By Mark Nolte
Members of the Society of Physics Students gravitated to WSC 3223 Thursday night, Feb. 27, to show one another they could do more than fill a chalkboard with Einstein”s equations.
Singing, dancing and juggling are just a few of the talents physics students indulged in while participating in “A Physicist for all Seasons,” the name of the club”s talent show.
“It”s just a chance to get out and be social,” said Danelle Brown, 22, a senior from Layton, Davis County, majoring in physics, who is also the SPS”s Web master. “We usually just do homework.”
Juan Cruz, 25, a senior form Miami, Fla., majoring in physics, who played the Andean panpipe flute at the talent show said he had been practicing all week.
“Every time we see each other, it is in a serious setting so it is fun to get together and have fun and make fun of each other,” Cruz said.
Although SPS is considered a club here on campus, it is a national organization that promotes public appreciation for physics and undergraduate research for students.
Through unique and fun experiments related to physics SPS hopes to educate the public and club members.
“The physics crowd is a pretty crazy crowd, more than you would think,” said Eric Peterson, 24, a senior from Los Alamos, N.M., majoring in physics. Peterson is also president of BYU”s SPS chapter.
Outreach programs, which are presentations given by SPS members at local elementary schools, are designed to get children interested in physics at a young age.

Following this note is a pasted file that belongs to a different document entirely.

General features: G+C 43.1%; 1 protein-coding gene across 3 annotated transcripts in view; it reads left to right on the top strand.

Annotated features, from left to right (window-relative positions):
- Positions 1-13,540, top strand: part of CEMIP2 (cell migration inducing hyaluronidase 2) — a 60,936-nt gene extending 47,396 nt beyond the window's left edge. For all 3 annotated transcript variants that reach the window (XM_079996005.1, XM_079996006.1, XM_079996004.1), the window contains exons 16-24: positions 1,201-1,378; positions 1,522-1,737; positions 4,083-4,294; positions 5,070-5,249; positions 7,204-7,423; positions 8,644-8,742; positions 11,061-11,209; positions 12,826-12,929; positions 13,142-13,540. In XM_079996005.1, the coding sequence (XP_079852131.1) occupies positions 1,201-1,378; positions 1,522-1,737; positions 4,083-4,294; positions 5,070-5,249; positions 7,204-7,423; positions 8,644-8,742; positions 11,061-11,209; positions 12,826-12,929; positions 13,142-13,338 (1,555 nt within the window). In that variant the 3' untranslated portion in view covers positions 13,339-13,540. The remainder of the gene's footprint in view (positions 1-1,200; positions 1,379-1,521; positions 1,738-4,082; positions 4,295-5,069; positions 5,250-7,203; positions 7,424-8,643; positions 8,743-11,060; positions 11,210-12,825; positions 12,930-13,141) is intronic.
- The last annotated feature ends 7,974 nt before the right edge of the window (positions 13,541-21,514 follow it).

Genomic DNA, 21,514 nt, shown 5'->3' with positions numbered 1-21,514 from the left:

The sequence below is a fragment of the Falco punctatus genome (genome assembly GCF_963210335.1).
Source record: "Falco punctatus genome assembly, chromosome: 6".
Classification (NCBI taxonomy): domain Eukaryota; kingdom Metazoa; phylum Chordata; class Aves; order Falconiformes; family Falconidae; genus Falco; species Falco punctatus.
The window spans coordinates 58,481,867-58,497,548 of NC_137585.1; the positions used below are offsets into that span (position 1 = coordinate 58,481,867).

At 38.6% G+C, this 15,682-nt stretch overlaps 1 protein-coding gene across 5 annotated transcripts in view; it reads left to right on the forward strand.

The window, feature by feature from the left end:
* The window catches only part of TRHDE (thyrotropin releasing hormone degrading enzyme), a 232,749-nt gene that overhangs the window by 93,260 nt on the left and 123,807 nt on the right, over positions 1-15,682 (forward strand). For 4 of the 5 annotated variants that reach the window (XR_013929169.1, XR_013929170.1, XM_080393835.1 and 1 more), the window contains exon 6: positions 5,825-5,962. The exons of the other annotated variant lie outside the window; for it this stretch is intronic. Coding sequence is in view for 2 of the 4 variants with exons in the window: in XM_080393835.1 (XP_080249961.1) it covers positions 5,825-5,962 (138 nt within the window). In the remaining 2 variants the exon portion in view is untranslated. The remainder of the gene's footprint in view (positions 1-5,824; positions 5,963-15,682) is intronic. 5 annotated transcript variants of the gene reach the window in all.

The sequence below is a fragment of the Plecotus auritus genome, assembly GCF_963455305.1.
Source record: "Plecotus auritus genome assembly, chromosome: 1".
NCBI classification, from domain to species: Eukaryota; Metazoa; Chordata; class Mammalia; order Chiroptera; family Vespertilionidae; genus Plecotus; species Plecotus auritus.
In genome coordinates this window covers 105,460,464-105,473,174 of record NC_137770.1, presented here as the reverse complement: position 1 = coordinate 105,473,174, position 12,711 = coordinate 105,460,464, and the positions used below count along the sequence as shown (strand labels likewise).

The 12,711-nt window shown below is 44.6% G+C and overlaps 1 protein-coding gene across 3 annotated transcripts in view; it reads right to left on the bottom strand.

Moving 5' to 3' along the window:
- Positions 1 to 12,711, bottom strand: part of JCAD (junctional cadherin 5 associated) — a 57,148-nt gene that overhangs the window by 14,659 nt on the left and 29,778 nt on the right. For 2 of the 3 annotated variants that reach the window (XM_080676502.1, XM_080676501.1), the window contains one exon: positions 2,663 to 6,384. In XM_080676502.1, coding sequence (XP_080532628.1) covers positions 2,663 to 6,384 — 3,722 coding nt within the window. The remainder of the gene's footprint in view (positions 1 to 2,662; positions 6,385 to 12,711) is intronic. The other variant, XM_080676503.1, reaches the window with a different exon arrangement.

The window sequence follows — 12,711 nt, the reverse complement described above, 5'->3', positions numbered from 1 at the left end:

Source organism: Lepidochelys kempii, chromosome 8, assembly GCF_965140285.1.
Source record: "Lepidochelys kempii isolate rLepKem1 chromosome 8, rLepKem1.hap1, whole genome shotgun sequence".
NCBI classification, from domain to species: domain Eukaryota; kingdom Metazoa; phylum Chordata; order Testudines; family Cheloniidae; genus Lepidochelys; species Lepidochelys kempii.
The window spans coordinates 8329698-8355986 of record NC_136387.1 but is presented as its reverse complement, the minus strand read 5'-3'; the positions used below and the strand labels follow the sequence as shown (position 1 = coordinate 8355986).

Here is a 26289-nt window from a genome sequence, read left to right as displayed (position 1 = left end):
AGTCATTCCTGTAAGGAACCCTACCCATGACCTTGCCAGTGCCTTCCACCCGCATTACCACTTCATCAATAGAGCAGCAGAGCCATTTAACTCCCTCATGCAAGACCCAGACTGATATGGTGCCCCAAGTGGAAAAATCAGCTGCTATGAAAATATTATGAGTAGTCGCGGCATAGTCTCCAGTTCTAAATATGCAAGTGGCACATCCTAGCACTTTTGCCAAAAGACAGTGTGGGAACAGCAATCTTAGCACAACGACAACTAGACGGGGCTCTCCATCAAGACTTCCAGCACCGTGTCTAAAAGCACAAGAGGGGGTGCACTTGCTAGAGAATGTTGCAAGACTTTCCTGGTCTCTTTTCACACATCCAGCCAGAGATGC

“It is a good service opportunity,” Peterson said. “The kids are so smart and they ask really insightful questions.”
SPS members participate in outreach programs two to three times a week. The elementary school students” favorite experiments demonstrate the repelling and attracting power of static electricity and magnets, said Peterson.
Although five club officers meet weekly to maintain the society”s organization, the entire physics society meets once a month for large activities, like Thursday night”s “A Physicist for all Seasons.”
Past events included dropping an old computer from a building and constructing ramps to see how far a toy car could jump before landing in a pool of Jell-O.
Peterson said a popular activity among SPS members is a night of “physictionary,” a game that allows club members to act out their favorite physics experiments.
In addition to the club”s monthly events, the club officers plan a “research night” once every academic year where students can meet BYU”s physics professors.
Anyone interested in physics is invited to SPS activities, Peterson said. More information on the society and on upcoming events can be found at webs.byu.edu/sps.